BANGKOK (The Nation/ANN): The decision by the anti-graft agency to clear Deputy Prime Minister Prawit Wongsuwan in a high-profile corruption allegation over luxury goods has stirred a debate among netizens about the justice system.
“Many people had anticipated the final outcome to be in favour of the high-profile minister, but they still are baffled by the reason given by the National Anti-Corruption Commission [NACC], ” Mana Nimitmongkol, secretary-general of the Anti-Corruption Organisation of Thailand, a civil campaign group, said on Sunday (May 31).
His comment comes after the NACC said that Prawit's borrowing of a luxury watch does not violate the corruption law.
The NACC’s letter related to the controversial minister was widely circulated among netizens over the past few days and drew a lot of criticism of double standards practised by the law enforcement agency.
The letter dated May 25,2020 is a response to former senator Ruangkrai Leekitwattana who in January last year filed a complaint to the NACC asking the anti-graft agency to investigate the allegation.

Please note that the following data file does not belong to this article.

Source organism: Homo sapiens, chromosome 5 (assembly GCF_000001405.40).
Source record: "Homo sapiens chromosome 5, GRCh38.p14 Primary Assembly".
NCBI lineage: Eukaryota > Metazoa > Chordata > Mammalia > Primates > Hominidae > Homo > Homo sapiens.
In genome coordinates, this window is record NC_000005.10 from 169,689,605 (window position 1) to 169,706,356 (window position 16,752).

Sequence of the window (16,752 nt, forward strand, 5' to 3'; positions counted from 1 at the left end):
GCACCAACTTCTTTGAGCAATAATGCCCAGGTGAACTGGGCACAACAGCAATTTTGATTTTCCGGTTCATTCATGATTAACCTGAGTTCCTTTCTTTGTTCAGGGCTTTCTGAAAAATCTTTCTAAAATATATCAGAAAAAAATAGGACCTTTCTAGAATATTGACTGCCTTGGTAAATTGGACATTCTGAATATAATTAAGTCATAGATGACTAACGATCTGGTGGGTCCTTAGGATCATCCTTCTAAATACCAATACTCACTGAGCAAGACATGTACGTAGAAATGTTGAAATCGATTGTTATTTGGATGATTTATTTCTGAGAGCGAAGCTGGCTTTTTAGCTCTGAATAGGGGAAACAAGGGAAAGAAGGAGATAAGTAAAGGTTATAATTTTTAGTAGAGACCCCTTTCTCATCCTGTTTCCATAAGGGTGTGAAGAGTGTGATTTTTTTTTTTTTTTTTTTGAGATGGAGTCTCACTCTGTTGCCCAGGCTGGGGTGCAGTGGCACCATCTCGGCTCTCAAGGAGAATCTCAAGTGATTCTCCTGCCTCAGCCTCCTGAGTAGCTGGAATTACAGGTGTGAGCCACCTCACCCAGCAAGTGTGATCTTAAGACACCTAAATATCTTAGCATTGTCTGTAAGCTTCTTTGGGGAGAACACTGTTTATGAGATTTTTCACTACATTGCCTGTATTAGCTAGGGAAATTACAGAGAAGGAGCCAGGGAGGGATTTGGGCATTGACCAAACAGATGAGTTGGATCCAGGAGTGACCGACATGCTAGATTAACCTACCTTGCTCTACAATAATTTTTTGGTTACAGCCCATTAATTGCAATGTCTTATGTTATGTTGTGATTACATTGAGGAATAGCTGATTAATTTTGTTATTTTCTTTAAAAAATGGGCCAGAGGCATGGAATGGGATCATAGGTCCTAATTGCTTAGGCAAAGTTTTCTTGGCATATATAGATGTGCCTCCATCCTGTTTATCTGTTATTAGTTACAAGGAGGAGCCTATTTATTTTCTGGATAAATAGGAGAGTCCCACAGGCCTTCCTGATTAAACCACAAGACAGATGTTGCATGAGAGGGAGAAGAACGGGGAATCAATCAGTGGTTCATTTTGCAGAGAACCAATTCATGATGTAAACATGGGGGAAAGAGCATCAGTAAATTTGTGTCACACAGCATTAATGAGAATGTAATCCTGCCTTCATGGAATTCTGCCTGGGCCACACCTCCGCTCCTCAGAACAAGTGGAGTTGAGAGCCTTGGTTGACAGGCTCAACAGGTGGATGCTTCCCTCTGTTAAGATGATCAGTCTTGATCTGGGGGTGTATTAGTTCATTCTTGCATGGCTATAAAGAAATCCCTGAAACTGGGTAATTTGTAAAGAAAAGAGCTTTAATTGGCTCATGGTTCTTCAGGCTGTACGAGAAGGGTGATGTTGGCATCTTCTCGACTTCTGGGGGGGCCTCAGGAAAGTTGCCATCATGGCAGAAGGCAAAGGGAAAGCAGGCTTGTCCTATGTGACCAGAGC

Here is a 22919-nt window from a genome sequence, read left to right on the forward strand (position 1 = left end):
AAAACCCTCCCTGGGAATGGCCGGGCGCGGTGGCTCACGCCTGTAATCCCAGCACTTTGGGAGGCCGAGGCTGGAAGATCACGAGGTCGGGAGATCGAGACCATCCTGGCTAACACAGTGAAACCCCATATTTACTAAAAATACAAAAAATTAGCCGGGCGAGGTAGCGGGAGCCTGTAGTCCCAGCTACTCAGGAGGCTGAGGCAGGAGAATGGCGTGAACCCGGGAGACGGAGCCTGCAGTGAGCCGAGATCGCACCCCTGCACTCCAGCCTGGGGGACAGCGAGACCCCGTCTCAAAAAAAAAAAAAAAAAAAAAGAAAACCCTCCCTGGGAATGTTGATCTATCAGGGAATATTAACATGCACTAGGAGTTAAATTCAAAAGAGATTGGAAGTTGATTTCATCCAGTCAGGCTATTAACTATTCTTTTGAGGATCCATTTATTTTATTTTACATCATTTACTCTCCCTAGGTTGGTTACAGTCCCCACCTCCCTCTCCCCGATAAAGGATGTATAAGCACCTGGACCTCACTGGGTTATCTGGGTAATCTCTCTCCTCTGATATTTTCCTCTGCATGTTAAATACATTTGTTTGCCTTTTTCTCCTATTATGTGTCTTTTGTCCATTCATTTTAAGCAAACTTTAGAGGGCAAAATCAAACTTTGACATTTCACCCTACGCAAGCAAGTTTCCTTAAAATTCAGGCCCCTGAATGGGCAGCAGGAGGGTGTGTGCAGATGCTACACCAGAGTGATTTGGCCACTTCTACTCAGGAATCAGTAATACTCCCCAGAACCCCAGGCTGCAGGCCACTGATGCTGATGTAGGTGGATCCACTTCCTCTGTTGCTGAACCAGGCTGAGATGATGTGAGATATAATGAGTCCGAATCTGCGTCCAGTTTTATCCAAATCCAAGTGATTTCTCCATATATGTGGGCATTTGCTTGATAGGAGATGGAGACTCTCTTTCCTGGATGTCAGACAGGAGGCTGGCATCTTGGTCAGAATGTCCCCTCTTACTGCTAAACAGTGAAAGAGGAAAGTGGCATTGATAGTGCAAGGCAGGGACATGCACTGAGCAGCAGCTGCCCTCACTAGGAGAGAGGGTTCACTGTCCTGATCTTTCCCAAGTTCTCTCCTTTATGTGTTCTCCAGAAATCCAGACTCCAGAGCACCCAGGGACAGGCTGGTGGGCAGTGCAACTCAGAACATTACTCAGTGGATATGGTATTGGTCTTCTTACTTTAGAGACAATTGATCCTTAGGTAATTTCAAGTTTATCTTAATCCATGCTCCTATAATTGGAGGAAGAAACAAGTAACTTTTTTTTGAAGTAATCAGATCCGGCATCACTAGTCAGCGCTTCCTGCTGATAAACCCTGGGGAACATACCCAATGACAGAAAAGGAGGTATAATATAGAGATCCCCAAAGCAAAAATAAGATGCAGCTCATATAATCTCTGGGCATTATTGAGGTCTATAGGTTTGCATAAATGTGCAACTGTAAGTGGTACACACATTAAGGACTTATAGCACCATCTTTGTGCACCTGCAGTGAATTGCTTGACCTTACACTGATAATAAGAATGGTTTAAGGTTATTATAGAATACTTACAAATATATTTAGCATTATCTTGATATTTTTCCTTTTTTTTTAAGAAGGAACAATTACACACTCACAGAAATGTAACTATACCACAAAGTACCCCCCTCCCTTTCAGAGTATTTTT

Prawit had been found wearing a luxury watch and a diamond ring in a group photo of the new Cabinet in December 2017. The public demanded an explanation as the luxury items were not on the list of his Bt87.4-million wealth declared to the NACC in September 2014.
Prawit, who was then also Defence Minister, repeatedly claimed that he had borrowed the watch from his friend and the diamond ring belonged to his mother. Mana said he was disappointed by the NACC's decision.
“Are we adhering to the rule of law or do we simply use it to favour some influential people?, ” he asked.
Law academics and judges must debate on this important matter, he suggested.
He lamented that corruption remains widespread in Thailand despite the Prayut Chan-o-cha administration promising reform since the 2014 coup.
Thailand ranks very low in the anti-corruption index ratings of Transparency International’s 2019 Corruption Perception Index in which Thailand ranked 101, dropping from 99 the year before. - The Nation/Asia News Network